Michigan stopped Penn State, effectively ending the game. The Wolverines had minimal pressure to pick up a first down leading by nine points.

Later, Riley made the same call down 36-27. Once again, after watching your team fight to stay in the game all night, wouldn’t you want to stretch out the hope for a miracle on another set of downs? USC did not convert either, and the game was over earlier than it had to be.

USC coach Lincoln Riley and quarterback Caleb Williams confer on the sideline.
USC coach Lincoln Riley, conferring with quarterback Caleb Williams during the loss to Oregon, forced the issue Saturday by going for a two-point conversion when a extra-point try would have made it a one-possession game. (Andy Nelson / Associated Press)

I would understand going for the conversion if there were four to five minutes left, and you could conjure a scenario to get two more offensive possessions down by nine.

I would understand it much more if the team was down by eight and had the opportunity to get the margin to six. In that case, if you don’t convert, you’re still one score away.

Next time, Riley should ignore the analytics on this one. Plus, you never want to be associated with Franklin’s in-game decisions as a general rule.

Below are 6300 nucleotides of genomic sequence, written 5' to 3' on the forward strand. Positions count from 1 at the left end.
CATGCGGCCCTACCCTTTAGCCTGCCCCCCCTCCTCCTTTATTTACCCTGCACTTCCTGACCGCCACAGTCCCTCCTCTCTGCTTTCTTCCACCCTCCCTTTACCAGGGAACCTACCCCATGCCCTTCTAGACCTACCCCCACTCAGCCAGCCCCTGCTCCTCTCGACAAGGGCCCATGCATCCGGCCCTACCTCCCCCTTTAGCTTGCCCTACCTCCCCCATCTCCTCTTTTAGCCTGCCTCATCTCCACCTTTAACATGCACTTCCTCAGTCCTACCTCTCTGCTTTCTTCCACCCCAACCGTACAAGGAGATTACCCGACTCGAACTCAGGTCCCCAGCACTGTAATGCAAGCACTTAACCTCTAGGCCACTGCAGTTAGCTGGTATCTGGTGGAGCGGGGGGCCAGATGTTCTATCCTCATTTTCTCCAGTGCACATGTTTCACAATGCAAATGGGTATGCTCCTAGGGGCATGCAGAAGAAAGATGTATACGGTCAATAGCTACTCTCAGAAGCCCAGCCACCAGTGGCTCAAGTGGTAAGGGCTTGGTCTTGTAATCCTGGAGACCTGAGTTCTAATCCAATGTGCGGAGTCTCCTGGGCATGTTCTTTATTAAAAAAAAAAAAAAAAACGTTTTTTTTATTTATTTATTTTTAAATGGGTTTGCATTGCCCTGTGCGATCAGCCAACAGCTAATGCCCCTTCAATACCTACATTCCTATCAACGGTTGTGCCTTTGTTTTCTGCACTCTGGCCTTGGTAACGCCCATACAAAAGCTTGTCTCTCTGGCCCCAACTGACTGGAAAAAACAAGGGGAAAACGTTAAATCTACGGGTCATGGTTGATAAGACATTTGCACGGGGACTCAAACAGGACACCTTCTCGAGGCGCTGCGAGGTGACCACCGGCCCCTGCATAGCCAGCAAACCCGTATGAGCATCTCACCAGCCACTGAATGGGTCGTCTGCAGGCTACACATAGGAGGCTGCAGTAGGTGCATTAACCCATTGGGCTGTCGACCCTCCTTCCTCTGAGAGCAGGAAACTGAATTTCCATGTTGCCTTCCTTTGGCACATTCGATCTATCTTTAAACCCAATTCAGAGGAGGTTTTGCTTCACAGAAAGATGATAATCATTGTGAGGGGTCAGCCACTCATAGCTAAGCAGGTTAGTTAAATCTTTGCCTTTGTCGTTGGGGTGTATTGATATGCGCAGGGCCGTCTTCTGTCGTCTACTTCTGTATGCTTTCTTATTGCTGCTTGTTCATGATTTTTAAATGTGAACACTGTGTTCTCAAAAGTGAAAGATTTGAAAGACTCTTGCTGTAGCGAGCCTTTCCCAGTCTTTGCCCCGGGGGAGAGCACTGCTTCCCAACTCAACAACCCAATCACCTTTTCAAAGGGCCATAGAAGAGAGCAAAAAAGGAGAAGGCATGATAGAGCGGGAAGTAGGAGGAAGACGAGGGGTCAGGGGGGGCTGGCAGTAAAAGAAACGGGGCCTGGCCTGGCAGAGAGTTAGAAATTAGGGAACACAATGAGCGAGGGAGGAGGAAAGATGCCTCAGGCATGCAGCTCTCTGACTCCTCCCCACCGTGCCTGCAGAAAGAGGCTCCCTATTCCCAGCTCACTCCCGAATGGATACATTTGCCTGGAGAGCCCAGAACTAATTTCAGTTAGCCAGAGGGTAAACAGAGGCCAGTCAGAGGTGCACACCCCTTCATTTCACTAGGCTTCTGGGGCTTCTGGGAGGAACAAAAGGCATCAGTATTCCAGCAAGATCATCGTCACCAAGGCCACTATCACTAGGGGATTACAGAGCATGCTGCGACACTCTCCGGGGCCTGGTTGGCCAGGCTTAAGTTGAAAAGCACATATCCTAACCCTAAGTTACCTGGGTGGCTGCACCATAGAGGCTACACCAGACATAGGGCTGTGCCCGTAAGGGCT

Playoff setup

The College Football Playoff field is beginning to take shape.

The Georgia-Alabama winner is in. The Michigan-Ohio State winner is in. Florida State is in if it wins out, which is likely. Washington is in if it wins out — although that’s a pretty giant if with a road game at Oregon State and a rematch with surging Oregon ahead.

Things will get interesting if the Huskies or Seminoles lose and Alabama beats Georgia. The debate would then center on the two-time defending champs, sitting at 12-1, and potentially a 12-1 Oregon or 12-1 Texas (either of which would be a conference champion).

Has Georgia done enough? The Bulldogs are surely one of the top four teams, but their resume would not feature a marquee win to match Texas’ win at Alabama or an Oregon win against Washington.

I think the Longhorns’ win in Tuscaloosa would be the trump card.

Oregon, then, is probably going to need some help down the stretch, particularly in the form of another Texas defeat.

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This story originally appeared in Los Angeles Times.